Born in Raton, New Mexico, Debbie is the daughter of a coal miner who was killed in a mine accident. Her mom raised Debbie, her four sisters and brother for a number of years before marrying her step dad. The family came to Denver when she was 13. She attended Kepner Middle School. Debbie still regularly walks Sloans Lake with her middle school friend Michelle. Following graduation from West High School, the councilwoman was called to a life of public service. She worked for former Lt. Governor George Brown and U.S. Senator Floyd Haskell before accepting a position with Denver City Councilman Sal Carpio in 1979. She was elected as Carpio’s successor in 1987 and served until 2003 when term limits required she leave office. Councilwoman Ortega continued her public service after leaving office serving as the first executive director of Denver Commission on Homelessness. She serves as chair of Del Norte Neighborhood Development Corporation, a non-profit building affordable housing. She has also served on the board of directors and chair of the board of Latina Safe house.
Councilwoman Ortega raised her daughter Janelle in Denver. Janelle and her husband Gabe are also raising their four children in Denver.
Each of the 13 members of Denver City Council is elected to four-year terms. Eleven members represent districts of approximately people. Two members serve at-large representing the entire city. The role of an at-large council members is to represent the people when laws, resolutions and ordinances are passed. Members also assist constituents with city agencies.
There is not an average day as a member of City Council. Each day is different depending on the challenges our City is facing. It is important to me to hear from the public about the issues that are important to them. I can often be found at neighborhood meetings or with constituents or other stakeholders who are trying to solve a problem or change a law. Every Monday night City Council is in session beginning at 5:30 p.m. Tuesday and Wednesdays I am often in committee meetings. Many evenings I can be found at local events or neighborhood meetings to connect with residents.
Councilwoman Ortega focuses efforts on making sure Denver works for all its residents. She is committed to eliminating long-standing and persistent inequities and social injustice. She believes that when any member of our community suffers because of our actions or inaction, it diminishes the entire city.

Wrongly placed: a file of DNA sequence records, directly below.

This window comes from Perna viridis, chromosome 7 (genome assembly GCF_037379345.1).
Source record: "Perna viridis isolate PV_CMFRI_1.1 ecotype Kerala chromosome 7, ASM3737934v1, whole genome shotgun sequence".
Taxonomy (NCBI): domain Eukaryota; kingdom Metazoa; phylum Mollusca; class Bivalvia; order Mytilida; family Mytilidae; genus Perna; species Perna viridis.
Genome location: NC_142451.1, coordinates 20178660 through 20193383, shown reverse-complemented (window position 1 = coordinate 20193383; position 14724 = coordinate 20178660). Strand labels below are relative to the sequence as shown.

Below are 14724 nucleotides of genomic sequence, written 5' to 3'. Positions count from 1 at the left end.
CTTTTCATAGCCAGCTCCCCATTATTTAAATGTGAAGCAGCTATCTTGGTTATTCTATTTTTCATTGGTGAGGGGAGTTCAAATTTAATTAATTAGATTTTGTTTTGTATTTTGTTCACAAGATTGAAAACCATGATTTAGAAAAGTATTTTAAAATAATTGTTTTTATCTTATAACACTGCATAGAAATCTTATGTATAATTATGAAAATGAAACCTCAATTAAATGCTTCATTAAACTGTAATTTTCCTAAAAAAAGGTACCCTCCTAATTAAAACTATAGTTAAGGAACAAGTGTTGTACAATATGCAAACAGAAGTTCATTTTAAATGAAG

Councilwoman Ortega has advocated reasonable regulation of the marijuana industry to prevent negative impacts on children and neighborhoods. During the 2016 amendments to the marijuana ordinance she sponsored an amendment to apply the 1,000-foot buffer from schools to marijuana grow facilities, to require notification of neighborhoods associations when facilities are locating in industrial zone districts near residential neighborhoods and supported an amendment to reduce the number of marijuana facilities in saturated neighborhoods.
Councilwoman Ortega supported an amendment to the odor ordinance to require marijuana grow facilities and other industries that generate odors to adopt and implement an odor-control plan. The ordinance also changed the complaint process.
Controversy erupted in 2013 when the City agreed to provide land to the Denver Public Schools for construction of a new school in southeast Denver. Many nearby residents believed the land involved was a part of Hentzel Park and could not be used for non-park purposes. The courts ruled that the land had never been officially designated as a park or as part of Hentzel Park and could be used for a school. To prevent future controversy, I have supported the designation of approximately 716 acres of land which are used and thought of as parks as official parkland.
The Downtown Denver Partnership recognized Councilwoman Ortega's role in the adoption of Lower Downtown’s Historic District and spearheading the establishment of a revolving loan fund that supported the redevelopment in lower downtown. The fund resulted in $8.1 million in private investment that renovated 149,500 square feet of previously vacant space creating 42 residences and providing space for 11 businesses creating 50 jobs.
The councilwoman identified and mitigated impacts to adjacent neighborhoods as a member of the Negotiation Committee for construction of the Pepsi Center and as a member of the Downtown Baseball Development Committee.
Councilwoman Ortega has been a champion for our environment. From the cleanup of the pollution in the Globeville, Elyria and Swansea neighborhoods from ASARCO and other industrial users to protecting our environment and our pocketbooks from the damage caused by disposable plastic bags, she is committed to protecting the environment for future generations. She is a member of the Colorado Hydrogen Coalition exploring hydrogen fuel for public vehicles.